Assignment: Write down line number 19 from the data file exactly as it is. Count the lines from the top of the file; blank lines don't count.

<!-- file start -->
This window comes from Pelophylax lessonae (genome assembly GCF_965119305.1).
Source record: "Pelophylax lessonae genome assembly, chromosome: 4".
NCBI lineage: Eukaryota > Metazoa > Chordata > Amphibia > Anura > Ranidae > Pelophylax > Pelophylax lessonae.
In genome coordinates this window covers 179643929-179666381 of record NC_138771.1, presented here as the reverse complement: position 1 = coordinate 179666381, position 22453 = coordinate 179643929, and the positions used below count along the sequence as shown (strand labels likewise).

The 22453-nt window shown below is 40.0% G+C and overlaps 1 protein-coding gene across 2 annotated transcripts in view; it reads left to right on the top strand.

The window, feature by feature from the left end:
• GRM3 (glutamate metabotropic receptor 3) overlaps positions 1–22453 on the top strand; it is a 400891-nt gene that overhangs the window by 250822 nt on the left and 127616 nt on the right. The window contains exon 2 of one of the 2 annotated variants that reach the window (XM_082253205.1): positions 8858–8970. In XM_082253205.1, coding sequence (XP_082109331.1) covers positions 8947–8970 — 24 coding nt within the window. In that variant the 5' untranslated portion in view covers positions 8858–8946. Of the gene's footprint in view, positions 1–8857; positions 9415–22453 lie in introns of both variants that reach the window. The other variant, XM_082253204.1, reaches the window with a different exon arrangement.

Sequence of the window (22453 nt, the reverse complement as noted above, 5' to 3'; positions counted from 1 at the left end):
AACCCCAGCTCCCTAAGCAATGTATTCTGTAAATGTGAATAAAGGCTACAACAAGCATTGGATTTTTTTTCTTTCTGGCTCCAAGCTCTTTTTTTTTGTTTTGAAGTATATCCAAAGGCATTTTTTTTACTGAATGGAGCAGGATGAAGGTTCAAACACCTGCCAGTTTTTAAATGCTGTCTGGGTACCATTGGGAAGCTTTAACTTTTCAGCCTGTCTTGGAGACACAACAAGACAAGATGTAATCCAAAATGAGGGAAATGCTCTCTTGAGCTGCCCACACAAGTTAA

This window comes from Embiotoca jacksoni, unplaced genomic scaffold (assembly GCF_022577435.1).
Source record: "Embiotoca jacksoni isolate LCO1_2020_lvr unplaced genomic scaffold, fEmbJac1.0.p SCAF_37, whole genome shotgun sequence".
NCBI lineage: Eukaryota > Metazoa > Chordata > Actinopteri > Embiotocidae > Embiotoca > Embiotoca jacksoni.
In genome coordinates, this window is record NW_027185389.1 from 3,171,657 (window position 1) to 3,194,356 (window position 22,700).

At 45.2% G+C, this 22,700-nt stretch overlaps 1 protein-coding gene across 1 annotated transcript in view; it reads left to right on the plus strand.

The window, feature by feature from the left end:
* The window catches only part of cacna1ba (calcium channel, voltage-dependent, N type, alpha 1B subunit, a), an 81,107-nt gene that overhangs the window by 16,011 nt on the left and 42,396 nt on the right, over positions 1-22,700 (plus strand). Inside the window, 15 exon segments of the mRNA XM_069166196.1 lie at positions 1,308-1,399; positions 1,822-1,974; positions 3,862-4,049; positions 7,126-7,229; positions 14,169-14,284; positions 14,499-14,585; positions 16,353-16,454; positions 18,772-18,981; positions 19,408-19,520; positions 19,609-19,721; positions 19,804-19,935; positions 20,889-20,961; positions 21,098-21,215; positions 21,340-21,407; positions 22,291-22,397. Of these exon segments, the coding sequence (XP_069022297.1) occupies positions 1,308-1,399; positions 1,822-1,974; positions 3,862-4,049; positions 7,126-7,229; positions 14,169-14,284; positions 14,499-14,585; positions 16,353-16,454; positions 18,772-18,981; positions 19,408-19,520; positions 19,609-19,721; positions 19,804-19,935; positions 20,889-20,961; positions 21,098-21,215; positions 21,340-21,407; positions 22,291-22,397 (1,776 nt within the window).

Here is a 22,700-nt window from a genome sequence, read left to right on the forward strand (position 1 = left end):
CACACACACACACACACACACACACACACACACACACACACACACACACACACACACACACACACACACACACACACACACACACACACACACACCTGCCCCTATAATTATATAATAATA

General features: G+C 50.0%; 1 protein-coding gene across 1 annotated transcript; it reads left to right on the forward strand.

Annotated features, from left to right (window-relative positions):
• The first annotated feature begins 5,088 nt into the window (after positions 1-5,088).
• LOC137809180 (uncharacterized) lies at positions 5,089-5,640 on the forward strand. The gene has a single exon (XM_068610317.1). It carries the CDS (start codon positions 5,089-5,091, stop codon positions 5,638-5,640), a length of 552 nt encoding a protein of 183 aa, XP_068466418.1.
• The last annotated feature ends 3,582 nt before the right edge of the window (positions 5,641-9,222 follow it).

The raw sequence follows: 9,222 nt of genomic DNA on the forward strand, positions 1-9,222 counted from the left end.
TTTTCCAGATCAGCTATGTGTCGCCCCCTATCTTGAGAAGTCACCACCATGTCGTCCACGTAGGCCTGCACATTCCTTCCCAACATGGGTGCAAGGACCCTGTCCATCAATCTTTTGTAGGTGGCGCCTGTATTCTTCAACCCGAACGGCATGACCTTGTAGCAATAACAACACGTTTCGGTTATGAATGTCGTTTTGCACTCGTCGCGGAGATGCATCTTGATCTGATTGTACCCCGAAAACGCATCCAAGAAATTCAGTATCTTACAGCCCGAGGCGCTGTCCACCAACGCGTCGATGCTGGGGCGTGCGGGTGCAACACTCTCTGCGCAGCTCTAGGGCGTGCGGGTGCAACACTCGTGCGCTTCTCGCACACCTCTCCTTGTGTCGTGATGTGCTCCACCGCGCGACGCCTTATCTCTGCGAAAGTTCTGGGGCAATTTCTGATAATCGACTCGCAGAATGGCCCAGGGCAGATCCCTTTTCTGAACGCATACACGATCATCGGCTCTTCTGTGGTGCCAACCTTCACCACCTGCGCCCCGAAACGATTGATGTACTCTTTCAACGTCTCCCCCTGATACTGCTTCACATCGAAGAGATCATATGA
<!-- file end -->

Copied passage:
General features: G+C 50.0%; 1 protein-coding gene across 1 annotated transcript; it reads left to right on the forward strand.